Monday, November 25, 2013

Bad Deal: Denton Loses in its Agreement with EagleRidge

The City of Denton has entered into a standstill agreement with EagleRidge that is effective until January 31, 2014. City Council member Kevin Roden wrote some remarks about the agreement this morning. I have always appreciated his support of DAG (which was his idea to begin with) and respect his position on this issue. But I disagree with him when it comes to the standstill agreement and some other points in his remarks.

Here are the basic terms of the standstill agreement:

·         During this period, EagleRidge will not drill, re-drill, or frack any wells in the city limits EXCEPT for twelve wells, including the three most controversial ones in the Vintage area, three wells within 800 feet of Southlakes Park (two of them new), and four wells across the highway from UNT.


·         For these wells, EagleRidge has agreed to eight operating requirements.


·         In return for this, Denton will issue all required permits for all twelve of these wells.

Here is my read of the agreement, which is far more cynical than Mr. Roden’s:

·         EagleRidge continues with status quo. After all, they can only work on so many wells at a time – twelve is plenty. This will in no way impede their operations. They won’t be ‘standing still.’


·         The eight operating requirements are mostly standard and insignificant stuff. Diesel rigs still used. They will close gates. They will collect any dripping oil from under trucks (as if that was the big concern). A bunch of other stuff (like using licensed water haulers) that they have to do anyway. The one potentially important condition is a requirement of green completions, but see more on that below.


·         The City hears stories of frustrations and fears from people in the Vintage area and they respond not by obstructing EagleRidge but by actually handing them the permits! This also makes very plain that EagleRidge was operating penalty-free without the required permits.

Now, more on green completions. EagleRidge claims that “Since the formation of EagleRidge Energy in 2009, we have performed green completions on all of our gas wells in Denton and Wise Counties.” Note also their claim about no excess gas escaping into the atmosphere.

But then, watch this video taken by ShaleTest of an EagleRidge well being completed just a couple of weeks ago across the street from UNT. This was taken with a Flir camera that can detect several air toxins and VOCs such as benzene. Here is a screen shot of a clip from the video (can't get it to load as a preview for some reason):


What was that about no excess gas escaping? These emissions triggered health complaints to the TCEQ (of course, they called EagleRidge to tell them they were coming to test so they were able to temporarily shut down during the test). I once went jogging near another EagleRidge well being completed and was overwhelmed by the noxious odors and felt sick that day. I was no closer than these homes will be in Vintage.

So, to conclude my cynical read: The City gave EagleRidge their blessing to frack many of the most controversial wells in town and got nothing meaningful in return.

Finally, I want to take issue with one of Mr. Roden’s comments. He claims that “throughout the drafting” of our ordinance it was clear that the rules would only apply to “NEW drilling operations.” But that actually was not clear to me until toward the end. It only became clear after the first draft came out from behind the veil of closed-door legal sessions with all that impenetrable language about vested rights. This was never taken up appropriately in an open and public way. We never got a chance to tackle this explicitly, to do research on it, to hear from alternative legal perspectives…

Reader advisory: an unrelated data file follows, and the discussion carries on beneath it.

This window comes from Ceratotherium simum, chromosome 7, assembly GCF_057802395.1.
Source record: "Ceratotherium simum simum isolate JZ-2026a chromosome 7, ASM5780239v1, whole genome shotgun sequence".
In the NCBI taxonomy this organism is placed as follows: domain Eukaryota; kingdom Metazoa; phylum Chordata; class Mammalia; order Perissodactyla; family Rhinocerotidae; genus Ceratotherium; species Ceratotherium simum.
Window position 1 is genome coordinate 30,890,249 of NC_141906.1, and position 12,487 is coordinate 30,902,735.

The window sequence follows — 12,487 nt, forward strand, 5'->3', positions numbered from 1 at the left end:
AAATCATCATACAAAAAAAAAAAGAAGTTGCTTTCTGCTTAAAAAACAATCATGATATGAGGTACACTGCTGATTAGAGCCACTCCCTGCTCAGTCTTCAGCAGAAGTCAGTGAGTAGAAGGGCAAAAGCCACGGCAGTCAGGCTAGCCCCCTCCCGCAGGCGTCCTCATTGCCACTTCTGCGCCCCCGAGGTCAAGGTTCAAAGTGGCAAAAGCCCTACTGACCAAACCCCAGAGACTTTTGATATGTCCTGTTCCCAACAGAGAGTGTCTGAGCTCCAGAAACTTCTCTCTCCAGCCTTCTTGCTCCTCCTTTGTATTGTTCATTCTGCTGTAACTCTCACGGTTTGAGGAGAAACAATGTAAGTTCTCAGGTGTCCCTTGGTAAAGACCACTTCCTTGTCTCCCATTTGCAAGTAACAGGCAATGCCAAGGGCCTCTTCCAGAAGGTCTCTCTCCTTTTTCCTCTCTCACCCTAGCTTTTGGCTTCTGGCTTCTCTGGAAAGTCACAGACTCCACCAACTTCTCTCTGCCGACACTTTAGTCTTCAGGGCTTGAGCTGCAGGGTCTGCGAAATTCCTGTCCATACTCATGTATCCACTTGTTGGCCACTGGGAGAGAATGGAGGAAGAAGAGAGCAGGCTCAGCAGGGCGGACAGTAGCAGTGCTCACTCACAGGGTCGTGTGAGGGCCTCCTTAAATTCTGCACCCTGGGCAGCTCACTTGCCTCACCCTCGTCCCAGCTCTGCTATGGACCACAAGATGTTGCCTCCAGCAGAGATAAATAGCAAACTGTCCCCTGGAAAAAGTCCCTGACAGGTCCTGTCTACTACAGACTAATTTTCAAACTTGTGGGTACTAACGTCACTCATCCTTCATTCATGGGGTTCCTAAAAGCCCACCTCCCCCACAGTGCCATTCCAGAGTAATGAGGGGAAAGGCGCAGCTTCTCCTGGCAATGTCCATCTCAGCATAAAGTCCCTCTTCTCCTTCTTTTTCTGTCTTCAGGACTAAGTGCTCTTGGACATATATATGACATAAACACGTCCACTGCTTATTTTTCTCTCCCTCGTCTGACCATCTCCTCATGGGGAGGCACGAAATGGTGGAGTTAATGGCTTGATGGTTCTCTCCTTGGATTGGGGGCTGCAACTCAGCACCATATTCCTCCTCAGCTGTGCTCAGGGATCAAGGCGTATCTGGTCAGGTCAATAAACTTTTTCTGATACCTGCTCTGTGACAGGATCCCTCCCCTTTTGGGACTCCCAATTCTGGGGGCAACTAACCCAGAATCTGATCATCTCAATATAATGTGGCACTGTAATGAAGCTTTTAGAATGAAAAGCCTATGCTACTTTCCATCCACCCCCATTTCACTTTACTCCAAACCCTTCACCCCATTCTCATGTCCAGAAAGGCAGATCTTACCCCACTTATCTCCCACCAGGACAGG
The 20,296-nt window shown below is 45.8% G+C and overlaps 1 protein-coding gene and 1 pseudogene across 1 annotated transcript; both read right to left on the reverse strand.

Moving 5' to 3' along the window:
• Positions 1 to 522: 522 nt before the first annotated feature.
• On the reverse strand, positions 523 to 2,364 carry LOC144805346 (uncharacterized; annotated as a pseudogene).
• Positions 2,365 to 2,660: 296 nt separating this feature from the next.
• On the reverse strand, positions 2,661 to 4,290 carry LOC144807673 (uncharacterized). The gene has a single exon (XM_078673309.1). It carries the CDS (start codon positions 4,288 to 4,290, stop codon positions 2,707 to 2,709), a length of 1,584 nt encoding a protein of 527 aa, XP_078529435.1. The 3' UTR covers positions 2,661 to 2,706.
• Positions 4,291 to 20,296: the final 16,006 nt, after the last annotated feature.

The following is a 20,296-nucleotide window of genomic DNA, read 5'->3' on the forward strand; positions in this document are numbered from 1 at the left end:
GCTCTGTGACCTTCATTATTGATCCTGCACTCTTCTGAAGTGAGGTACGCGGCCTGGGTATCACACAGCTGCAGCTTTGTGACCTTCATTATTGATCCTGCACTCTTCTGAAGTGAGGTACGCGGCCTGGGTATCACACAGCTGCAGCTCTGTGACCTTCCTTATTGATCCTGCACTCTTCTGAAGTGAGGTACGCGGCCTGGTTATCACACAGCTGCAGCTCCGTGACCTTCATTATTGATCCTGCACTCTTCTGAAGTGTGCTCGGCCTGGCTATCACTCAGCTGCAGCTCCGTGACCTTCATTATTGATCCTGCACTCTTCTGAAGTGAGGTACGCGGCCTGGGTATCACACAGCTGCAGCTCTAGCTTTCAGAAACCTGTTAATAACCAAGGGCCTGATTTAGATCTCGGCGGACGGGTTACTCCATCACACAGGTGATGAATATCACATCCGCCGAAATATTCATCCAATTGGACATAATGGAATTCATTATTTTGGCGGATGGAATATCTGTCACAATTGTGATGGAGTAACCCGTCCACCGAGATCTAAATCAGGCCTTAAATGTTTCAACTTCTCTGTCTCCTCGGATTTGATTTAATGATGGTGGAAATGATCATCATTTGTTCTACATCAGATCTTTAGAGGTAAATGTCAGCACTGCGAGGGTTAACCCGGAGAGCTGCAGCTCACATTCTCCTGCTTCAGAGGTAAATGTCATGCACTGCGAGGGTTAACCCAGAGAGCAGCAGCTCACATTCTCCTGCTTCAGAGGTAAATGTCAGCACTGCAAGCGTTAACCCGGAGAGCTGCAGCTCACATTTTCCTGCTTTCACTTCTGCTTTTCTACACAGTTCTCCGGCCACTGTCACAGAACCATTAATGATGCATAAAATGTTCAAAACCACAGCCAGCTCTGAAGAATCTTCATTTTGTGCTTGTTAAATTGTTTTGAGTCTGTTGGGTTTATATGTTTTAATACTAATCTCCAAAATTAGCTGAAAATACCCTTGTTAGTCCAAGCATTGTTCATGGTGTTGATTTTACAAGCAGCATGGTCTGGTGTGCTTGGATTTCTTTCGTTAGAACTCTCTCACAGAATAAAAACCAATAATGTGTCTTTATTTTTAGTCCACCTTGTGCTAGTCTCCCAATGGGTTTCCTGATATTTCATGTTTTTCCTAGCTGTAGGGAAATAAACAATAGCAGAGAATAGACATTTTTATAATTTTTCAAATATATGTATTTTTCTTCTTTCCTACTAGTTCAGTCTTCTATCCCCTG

I think he is right that we need to build further protections into our ordinance. It is just frustrating to hear this now after the window has closed on our major policy overhaul and we are forced to react in an ad hoc way as drilling continues amidst all the confusion. It is also frustrating to hear him only now casting doubts on the fact that our ordinance (35.22.5.A.1.d) still allows residential sub-divisions to be built as close as 250 feet from a drilling and production site.

I don’t like to say “told you so,” but I can point to the first DAG report (released two years ago), which explicitly called for removing this section and read: “There should be no variances for pre-existing or pre-planned wells.”


  1. This comment has been removed by a blog administrator.

  2. Your view is not cynical, Adam. It is a plain read of the plain language and a plain description of the plain facts of things you plainly observed. Only a person trying to keep on their rose-colored glasses would call it cynical.

  3. Thank you, Adam. This is speaking truth.

  4. So you disagree State law would trump any ordinance? Again we have our City Attorney advising council that they should act in a certain way, yet people still are calling for the opposite?

    1. Our city attorney has one interpretation of the law - there are other city attorneys with other interpretations. Legal hermeneutics is not the same as simple observations of the type 'the cat is on the mat.'

    2. How about we vote on whether we want our city to pass ordinances that will result in lawsuits? Arlington has never used the ordinance they passed where gas companies have to pay for fire coverage you know!

    3. Sure, I'd be up for that vote. We'd have to specify what the cause is, though, that would result in a lawsuit. Some things are worth fighting for and some laws are unjust.